As mentioned before, the ride on this little chuckletruck is hard. The suspension is very firmly sprung, and the monstrous tires steamroll the pavement, pounding over imperfections, with the stubby wheelbase bouncing you (and in some extreme cases, the whole truck) around all over the place. On the flipside, that same short wheelbase and taut chassis tuning makes it surprisingly nimble and fun to chuck around, feeling like a tall sports car dancing on steel toe boots. The oversized rolling stock translates to fairly hefty steering, but it is relatively communicative and precise, and its independent front suspension layout means it never feels clumsy or unwieldy – unlike a certain other throwback off-roader.
This Bronco and I spent a lot of time together – I covered nearly 1,800 kilometers with it. I can say with some measure of confidence that, for all its minor misgivings, it’s a fine means of getting around. The seats and driving position are excellent and plenty comfortable for hours at a time. The heating elements in the seats are incredibly powerful, almost uncomfortably so, which is great if you’re an idiot manchild like me and insist on taking the roof panels off in December. The B&O sound system is handily capable of covering up the ambient road and wind noise, and Ford’s older version of Sync infotainment here is intuitive (still uses real buttons!) and generally works well enough, save for an annoyingly long startup time, and a bizarre text message glitch: it would notify me of multiple messages from multiple random senders from years ago every time I got a new message.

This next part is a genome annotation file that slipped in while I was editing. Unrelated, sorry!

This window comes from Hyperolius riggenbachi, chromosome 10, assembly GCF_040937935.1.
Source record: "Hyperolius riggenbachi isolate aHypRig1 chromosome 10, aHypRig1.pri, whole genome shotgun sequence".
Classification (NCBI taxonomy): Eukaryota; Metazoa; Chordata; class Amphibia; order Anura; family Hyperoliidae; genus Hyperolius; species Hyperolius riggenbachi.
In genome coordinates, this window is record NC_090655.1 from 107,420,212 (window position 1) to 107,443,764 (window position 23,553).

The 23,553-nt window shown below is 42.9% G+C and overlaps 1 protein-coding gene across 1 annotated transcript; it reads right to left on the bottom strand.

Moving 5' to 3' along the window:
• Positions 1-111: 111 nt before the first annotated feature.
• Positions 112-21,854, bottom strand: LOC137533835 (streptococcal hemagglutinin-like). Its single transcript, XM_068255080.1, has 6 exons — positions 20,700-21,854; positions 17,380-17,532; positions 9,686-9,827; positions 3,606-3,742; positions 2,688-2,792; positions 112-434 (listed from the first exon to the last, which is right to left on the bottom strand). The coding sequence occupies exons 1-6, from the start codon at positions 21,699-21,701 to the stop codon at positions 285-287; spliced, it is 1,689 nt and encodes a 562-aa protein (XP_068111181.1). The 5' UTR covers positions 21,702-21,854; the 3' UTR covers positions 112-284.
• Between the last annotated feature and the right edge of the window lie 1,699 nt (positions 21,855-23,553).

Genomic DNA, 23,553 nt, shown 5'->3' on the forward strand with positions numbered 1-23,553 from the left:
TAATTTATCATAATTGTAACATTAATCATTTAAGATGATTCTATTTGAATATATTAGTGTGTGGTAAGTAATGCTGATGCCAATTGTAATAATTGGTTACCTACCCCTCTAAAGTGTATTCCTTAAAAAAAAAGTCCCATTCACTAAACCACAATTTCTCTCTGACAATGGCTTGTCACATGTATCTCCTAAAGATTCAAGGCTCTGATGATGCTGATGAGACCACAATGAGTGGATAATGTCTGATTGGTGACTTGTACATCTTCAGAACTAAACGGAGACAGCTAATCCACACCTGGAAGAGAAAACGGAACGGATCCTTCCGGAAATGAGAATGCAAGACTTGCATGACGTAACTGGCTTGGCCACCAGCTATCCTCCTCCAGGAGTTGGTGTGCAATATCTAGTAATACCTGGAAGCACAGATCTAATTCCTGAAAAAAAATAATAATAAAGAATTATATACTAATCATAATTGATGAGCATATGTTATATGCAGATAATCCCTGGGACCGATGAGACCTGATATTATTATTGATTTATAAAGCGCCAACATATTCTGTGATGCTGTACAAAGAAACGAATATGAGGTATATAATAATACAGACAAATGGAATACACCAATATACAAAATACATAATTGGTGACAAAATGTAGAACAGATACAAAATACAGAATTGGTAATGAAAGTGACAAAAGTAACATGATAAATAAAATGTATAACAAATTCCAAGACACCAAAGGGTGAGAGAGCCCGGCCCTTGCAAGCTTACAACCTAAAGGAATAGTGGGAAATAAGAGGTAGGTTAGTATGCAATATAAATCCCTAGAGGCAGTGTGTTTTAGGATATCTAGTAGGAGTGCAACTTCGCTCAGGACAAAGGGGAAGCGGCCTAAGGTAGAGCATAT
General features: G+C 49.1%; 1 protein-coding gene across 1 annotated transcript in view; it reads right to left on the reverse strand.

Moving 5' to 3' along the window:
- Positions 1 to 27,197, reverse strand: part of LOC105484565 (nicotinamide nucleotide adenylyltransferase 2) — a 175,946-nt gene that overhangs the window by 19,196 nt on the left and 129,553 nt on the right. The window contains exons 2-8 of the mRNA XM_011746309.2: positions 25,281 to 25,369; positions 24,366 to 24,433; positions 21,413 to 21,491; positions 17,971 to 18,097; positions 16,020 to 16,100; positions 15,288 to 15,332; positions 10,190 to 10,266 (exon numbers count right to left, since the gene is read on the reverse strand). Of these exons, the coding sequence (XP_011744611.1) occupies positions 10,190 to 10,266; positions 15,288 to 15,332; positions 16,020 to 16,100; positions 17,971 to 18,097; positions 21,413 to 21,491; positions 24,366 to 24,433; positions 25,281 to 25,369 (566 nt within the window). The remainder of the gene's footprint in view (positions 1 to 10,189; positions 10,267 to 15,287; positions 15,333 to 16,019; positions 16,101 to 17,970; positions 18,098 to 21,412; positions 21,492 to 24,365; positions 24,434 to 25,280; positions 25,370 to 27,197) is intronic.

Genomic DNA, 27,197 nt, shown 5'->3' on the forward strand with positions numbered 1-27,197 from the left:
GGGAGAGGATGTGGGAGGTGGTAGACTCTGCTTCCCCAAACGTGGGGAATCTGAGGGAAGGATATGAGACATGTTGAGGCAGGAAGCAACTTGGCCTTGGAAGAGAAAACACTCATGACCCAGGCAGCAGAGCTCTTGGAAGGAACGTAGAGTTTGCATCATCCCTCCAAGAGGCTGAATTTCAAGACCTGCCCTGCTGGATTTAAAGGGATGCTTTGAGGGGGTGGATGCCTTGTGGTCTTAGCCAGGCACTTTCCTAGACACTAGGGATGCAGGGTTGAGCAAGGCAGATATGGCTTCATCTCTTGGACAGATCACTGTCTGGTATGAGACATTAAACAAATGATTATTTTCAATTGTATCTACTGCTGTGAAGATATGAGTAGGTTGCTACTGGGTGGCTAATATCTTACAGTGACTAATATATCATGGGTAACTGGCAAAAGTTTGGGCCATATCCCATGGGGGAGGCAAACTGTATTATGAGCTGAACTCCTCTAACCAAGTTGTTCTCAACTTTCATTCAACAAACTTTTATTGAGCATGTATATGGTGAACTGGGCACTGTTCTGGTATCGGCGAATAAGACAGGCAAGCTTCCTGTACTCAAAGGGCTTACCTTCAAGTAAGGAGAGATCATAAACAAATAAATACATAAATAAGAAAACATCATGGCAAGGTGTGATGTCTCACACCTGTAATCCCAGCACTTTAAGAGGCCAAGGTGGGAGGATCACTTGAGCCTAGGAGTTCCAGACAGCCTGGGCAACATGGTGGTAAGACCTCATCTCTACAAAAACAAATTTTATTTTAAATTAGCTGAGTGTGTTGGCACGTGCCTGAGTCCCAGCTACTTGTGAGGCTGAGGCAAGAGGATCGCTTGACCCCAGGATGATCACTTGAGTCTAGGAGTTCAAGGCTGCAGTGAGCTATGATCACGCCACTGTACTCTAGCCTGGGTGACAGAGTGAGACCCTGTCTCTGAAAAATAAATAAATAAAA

There’s a pile of off road tech too, like locking front and rear differentials, disconnecting front sway bar, hill descent control, and an array of G.O.A.T. (Goes Over All Terrain) modes, hardly any of which I had the chance to put to good use. My colleagues who have had these off-road swear up and down there’s not much on Earth that will stop one of these, and I sadly didn’t have time to track down a trail serious enough to actually give this beast a challenge. I can say that I drove it 400 kilometers home from Calabogie during a vicious blizzard, and what should have been a white knuckle ordeal was no sweat for it and let’s face it: the overwhelming majority of these will probably never see more off-road duty than that. They’re gonna get bought just because they look and feel cool, and that’s fine by me. More vehicles should be like this. More vehicles should feel alive.
It’s not like this was all an accident on Ford’s part. They set a target, and they crushed it. The 2023 Ford Bronco 2-door Badlands was designed to go toe-to-toe with Jeep’s legendary Wrangler, which stood largely uncontested in the very niche but surprisingly popular semi-impractical-retro-off-roader segment for decades. Our $72,294 Sasquatch model takes that all terrain mission further, by making it one of the most effective rock-crawling weapons to ever sit on a showroom floor. As with all things in car design, everything is a compromise, and Ford deliberately let a lot of compromises fly to hit their mark – conventional wisdom be damned. The retro design will be aerodynamically inefficient! Don’t care. The gigantic knobby tires will have enormous rolling resistance! Don’t care. The overbuilt suspension will ride incredibly hard on the road! Don’t care. Do it. Do it wrong. Just have fun with it.
2022 Ford Bronco Sport Badlands